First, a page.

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Police begin arresting 'Freedom Convoy' protesters in Canadian capital

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Police begin arresting 'Freedom Convoy' protesters in Canadian capital
A trucker shouts slogans during the Freedom Convoy protests in Ottawa, Canada, on Thursday. Police said they began arresting demonstrators late Thursday, including two of the movement's organizers. Photo by Amru Salahuddien/EPA-EFE

Feb. 18 (UPI) -- Canadian authorities began arresting protesters in Ottawa early Friday who were involved in the "Freedom Convoy" demonstrations, including two of the main organizers.

The convoy protests have been going for three weeks and are motivated by COVID-19 mandates. They initially involved mainly truckers, but grew as other dissenting civilians joined the movement. For a week, the protests closed the Ambassador Bridge between Windsor, Ontario, and Detroit.

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Police began rounding up some of the protesters late Thursday and early Friday, including Tamara Lich and Chris Barber. Lich is the leader of the Freedom Convoy. Police said that she was arrested on charges of "counseling to commit the offense of mischief." She was scheduled to appear in court on Friday.

Police said that Barber was arrested on charges of counseling to commit mischief, counseling to commit the offense of disobeying a court order and counseling to commit the offense of obstructing police.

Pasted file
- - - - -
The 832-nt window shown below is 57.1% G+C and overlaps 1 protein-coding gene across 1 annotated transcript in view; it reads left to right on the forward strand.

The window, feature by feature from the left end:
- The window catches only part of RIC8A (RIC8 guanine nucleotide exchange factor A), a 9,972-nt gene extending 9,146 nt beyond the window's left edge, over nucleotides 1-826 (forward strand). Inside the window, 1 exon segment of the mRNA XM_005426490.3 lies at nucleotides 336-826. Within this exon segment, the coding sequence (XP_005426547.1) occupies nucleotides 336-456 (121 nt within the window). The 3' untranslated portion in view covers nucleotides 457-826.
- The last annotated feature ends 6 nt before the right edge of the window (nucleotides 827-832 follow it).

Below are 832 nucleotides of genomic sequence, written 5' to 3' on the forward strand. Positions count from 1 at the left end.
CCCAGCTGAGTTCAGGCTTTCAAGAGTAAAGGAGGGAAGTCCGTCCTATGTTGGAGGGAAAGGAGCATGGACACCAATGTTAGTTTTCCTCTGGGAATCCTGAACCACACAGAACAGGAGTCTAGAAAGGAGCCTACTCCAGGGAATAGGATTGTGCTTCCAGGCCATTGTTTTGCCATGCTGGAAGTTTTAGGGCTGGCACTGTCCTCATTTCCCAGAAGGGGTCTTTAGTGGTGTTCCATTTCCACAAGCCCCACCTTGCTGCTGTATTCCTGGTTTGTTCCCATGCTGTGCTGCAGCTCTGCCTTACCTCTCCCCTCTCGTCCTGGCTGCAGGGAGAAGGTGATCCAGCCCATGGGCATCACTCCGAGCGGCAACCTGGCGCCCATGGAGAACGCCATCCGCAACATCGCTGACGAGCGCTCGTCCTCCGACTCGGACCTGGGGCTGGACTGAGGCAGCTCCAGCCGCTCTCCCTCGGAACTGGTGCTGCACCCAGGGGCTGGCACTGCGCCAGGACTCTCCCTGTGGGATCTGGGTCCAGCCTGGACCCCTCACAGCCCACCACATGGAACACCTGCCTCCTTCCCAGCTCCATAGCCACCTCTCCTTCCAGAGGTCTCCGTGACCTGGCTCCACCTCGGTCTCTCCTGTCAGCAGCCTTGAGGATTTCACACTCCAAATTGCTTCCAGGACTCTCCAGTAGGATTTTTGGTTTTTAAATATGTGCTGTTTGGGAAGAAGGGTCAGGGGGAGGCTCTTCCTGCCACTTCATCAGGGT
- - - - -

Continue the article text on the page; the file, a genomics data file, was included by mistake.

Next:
The convoy protests clogged traffic on and near the Ambassador Bridge, which connects the United States and Canada and is a major trade artery between the two countries. Photo by Tannen Maury/EPA-EFE
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"It's time to go," interim Ottawa Police Chief Steve Bell said in a message to protesters, according to The Washington Post. "Your time in our city has come to an end and you must leave."

As police moved to end the protests, they established a core secure area in the Canadian capital and arrested demonstrators on Parliament Hill Thursday night as hundreds continued to ignore demands that they leave.

Authorities said that only residents, workers and police are allowed in the core secure area, which includes 100 control checkpoints.

RELATED Canadian truckers descend on cities for second weekend of COVID-19 protests

The convoy protests began out of opposition to COVID-19 rules, including vaccine requirements for truckers crossing the U.S.-Canada border.

Police began distributing written notices on Wednesday advising protesters to leave and stop blocking streets, warning that they would be arrested if they didn't disperse.

RELATED French police tear gas 'Freedom Convoy' protesters in Paris

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